Hebi-Ichigo

Hebi-Ichigo Example

Hebi-Ichigo is a puzzle genre made by nikoli.

Cell types

There are two cell types, a white cell and a black cell. Some white cells are going to be numbered to satisfy some conditions. (Some white cells may, and often will, stay blank.)

Interaction

A black cell without a number is simply a black cell. A black cell with an arrow can “look” up in that direction until reaching the edge of the grid or another black cell.

A black cell with a number other than zero means that the black cell, looking in the direction of the arrow in the black cell, encounters that number first. A black cell with a zero means that the black cell, looking in the direction of the arrow in the black cell, doesn’t encounter any number (all cells in that direction are blank).

Now, what about the white cells?

The white cells are occupied by some snakes, indicated by the numbers. Each snake is exactly five squares long. Each snake’s head is number 1, and each snake’s tail is number 5. The snake’s body is composed of numbers 2, 3, 4, in order from closest to head to closest to tail. So, this means, all numbers are grouped into groups of five where all groups contain the numbers from 1 until 5.

Snakes cannot touch each other orthogonally, though they may touch each other diagonally.

The snake’s eyes are located on a side of the head (cell with number 1), opposite from the side its body (cell with number 2) is connected to. So, for example, the snake’s head on R1C2 looks to the right, since the body (2) is to the left of the head.

Snakes don’t see each other. A snake’s vision is the same as a black cell; it looks in the direction of its eyes until a black cell or the edge of the grid is reached.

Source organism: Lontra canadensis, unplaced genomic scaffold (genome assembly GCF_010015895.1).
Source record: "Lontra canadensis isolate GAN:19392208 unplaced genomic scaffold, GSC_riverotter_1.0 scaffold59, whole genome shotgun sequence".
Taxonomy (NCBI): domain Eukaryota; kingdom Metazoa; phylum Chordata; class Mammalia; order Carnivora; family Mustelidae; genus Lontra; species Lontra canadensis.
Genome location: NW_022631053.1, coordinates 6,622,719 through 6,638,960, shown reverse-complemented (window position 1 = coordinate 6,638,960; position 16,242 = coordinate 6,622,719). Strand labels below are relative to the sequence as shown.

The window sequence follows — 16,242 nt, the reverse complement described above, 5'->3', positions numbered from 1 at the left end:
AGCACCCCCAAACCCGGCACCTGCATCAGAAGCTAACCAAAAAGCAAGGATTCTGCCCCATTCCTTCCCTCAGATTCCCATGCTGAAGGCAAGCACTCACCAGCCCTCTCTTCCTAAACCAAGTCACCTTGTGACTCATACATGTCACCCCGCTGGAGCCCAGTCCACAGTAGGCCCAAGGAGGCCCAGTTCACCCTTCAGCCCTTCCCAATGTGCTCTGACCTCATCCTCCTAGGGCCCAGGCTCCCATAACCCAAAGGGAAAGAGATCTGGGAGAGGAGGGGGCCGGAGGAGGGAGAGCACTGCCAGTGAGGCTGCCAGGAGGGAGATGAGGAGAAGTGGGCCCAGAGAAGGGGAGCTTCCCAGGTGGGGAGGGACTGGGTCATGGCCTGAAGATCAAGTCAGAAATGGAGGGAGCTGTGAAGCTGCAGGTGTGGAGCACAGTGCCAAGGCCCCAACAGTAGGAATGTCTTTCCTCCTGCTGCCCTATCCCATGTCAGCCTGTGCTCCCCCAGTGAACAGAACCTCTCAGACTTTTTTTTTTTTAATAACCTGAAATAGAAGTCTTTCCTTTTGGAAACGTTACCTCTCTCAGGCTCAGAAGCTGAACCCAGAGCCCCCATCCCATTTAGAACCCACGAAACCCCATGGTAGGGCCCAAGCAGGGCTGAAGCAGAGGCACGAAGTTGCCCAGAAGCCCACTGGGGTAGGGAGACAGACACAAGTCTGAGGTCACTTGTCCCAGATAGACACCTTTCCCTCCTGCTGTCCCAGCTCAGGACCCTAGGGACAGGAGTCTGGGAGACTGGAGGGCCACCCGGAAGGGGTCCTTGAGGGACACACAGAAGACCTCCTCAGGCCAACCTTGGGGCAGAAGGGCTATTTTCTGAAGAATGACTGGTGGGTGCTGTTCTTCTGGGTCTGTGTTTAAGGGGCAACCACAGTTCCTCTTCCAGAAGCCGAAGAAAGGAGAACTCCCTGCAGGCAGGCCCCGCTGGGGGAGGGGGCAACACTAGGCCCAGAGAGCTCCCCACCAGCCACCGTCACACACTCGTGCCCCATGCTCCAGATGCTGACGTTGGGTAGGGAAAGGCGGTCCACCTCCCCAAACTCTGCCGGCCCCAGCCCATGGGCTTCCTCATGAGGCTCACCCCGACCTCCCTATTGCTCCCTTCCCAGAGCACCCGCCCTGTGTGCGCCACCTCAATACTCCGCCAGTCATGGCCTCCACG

Objective

Fill some cells with integers between 1 and 5 inclusive to satisfy the above conditions.

Walkthrough of the example

Let’s begin with the most obvious ones, R1C2 and R3C4, which must be 1 and 3 respectively. (Otherwise the black cells on R2C2 and R3C3 don’t point to any part of the snake.)

Now, if there is only one snake, there’s no way the 1 and the 3 are connected with one number. So there must be at least two snakes. In fact, there are exactly two snakes, since three snakes are too many (there are only 13 white cells; if there are three snakes, there would be 15 numbered cells). Obviously the 1 and the 3 belong to two different snakes.

Assume the snake that passes R1C2 is to the right of the 1. Then all cells in the upper-right quadrant are filled, but this means the snake that passes R3C4 touches the snake that passes the 1, contradiction. So the snake that passes R1C2 goes to the left of the 1. We can easily fill it. Obviously R1C3 and R1C4 are now blank, since otherwise, it is looked by R1C2, contradiction. There are precisely 4 unknown cells left, so they must all belong to the same snake that passes R3C4. But which one is the 1; R2C3 or R4C3?

If the 1 is on R4C3, then the 2 is on R4C4 and the snake looks to the left, seeing the 5 of the left snake, contradiction. So the 1 must be on R2C3, and the rest is easy.

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